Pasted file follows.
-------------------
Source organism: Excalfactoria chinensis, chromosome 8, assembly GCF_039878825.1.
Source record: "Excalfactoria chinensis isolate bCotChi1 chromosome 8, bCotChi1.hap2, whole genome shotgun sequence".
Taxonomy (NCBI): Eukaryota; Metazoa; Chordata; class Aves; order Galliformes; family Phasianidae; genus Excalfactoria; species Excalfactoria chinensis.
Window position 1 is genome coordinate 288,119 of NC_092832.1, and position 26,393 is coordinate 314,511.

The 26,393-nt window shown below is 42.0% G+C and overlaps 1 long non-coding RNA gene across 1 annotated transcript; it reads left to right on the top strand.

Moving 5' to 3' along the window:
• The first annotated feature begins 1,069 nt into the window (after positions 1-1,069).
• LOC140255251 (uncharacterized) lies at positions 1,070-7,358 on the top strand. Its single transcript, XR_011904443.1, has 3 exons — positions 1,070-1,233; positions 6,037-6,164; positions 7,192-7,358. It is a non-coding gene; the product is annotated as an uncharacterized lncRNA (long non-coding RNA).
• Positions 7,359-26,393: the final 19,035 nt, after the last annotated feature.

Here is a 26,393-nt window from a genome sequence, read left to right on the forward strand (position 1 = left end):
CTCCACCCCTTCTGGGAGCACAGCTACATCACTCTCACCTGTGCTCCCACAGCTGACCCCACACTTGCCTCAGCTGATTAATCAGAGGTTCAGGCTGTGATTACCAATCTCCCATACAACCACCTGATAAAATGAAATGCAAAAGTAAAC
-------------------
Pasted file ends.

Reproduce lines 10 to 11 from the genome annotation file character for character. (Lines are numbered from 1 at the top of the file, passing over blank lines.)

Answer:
Here is a 26,393-nt window from a genome sequence, read left to right on the forward strand (position 1 = left end):
CTCCACCCCTTCTGGGAGCACAGCTACATCACTCTCACCTGTGCTCCCACAGCTGACCCCACACTTGCCTCAGCTGATTAATCAGAGGTTCAGGCTGTGATTACCAATCTCCCATACAACCACCTGATAAAATGAAATGCAAAAGTAAAC